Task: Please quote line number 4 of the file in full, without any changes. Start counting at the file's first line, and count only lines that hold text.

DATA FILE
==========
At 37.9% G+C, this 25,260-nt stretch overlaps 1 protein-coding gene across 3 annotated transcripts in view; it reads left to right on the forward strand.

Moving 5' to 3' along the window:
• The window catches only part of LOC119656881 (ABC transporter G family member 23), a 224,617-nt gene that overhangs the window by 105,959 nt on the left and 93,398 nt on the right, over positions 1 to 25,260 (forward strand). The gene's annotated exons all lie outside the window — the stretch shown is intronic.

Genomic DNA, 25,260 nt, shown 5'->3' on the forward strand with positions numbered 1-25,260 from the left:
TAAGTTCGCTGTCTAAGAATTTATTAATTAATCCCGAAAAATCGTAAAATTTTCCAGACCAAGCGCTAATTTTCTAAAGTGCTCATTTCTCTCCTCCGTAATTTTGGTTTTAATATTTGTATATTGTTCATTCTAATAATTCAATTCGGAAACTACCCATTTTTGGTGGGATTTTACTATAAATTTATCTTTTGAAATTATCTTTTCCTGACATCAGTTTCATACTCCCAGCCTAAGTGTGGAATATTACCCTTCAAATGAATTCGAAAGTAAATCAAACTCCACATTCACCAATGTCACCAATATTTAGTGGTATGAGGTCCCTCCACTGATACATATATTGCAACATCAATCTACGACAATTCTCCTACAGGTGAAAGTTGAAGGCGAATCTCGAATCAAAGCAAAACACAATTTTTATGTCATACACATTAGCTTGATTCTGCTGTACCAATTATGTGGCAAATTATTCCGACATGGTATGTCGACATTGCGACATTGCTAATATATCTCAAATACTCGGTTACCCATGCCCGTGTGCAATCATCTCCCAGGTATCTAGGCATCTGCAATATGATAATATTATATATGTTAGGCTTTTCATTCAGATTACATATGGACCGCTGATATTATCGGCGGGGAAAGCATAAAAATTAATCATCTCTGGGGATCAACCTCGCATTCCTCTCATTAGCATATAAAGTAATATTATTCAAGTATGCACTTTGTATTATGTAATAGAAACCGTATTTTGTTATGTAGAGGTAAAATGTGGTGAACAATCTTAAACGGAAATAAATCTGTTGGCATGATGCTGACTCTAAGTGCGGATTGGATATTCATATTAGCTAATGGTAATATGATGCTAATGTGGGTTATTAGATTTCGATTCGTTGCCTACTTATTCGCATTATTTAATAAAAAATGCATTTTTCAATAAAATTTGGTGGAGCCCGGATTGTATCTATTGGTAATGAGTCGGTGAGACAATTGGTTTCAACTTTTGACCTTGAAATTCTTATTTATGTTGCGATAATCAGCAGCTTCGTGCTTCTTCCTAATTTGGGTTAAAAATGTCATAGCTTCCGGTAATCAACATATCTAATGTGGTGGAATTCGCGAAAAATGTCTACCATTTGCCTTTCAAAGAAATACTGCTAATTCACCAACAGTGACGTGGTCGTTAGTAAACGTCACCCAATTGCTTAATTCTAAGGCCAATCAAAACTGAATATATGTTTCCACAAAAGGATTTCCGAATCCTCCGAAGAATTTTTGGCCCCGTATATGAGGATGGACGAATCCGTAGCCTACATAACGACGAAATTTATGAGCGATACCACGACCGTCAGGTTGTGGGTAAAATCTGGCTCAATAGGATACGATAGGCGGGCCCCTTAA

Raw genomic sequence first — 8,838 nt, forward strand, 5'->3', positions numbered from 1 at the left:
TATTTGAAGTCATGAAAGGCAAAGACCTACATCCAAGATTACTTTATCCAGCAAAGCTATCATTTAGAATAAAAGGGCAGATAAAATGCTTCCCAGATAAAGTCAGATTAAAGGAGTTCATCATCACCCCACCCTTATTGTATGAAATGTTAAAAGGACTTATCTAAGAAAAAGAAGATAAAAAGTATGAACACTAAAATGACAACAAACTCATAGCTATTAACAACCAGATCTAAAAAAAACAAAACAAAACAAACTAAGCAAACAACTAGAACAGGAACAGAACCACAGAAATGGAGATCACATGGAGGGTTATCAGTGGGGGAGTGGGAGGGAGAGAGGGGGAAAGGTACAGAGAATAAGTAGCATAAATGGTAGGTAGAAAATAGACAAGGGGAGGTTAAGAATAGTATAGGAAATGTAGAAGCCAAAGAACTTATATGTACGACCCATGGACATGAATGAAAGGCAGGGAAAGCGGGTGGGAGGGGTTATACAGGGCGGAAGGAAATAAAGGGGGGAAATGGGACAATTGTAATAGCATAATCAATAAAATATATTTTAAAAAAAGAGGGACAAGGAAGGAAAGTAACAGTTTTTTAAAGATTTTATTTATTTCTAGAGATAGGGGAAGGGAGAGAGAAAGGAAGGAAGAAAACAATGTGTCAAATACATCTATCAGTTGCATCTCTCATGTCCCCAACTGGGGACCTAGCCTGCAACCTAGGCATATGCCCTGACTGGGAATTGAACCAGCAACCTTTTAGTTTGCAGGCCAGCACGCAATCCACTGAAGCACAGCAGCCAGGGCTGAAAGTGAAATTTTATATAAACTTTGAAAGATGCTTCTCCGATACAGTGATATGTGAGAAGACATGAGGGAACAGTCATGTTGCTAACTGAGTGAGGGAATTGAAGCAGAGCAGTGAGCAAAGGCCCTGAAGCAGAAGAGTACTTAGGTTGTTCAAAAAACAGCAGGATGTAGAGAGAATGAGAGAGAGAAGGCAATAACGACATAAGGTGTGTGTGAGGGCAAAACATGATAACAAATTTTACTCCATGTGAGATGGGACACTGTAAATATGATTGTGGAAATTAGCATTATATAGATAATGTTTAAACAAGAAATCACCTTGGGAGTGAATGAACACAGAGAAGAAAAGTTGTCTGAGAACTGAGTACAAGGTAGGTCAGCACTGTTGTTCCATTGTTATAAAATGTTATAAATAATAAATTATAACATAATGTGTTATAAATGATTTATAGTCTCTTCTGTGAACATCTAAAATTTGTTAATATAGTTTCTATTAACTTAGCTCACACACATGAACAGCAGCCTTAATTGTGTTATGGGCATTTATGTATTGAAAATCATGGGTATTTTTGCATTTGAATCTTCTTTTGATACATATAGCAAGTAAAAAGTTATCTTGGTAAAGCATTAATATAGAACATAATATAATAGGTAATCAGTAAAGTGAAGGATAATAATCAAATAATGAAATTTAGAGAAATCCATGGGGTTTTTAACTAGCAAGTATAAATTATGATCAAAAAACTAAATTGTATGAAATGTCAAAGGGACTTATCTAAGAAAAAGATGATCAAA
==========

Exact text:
Genomic DNA, 25,260 nt, shown 5'->3' on the forward strand with positions numbered 1-25,260 from the left: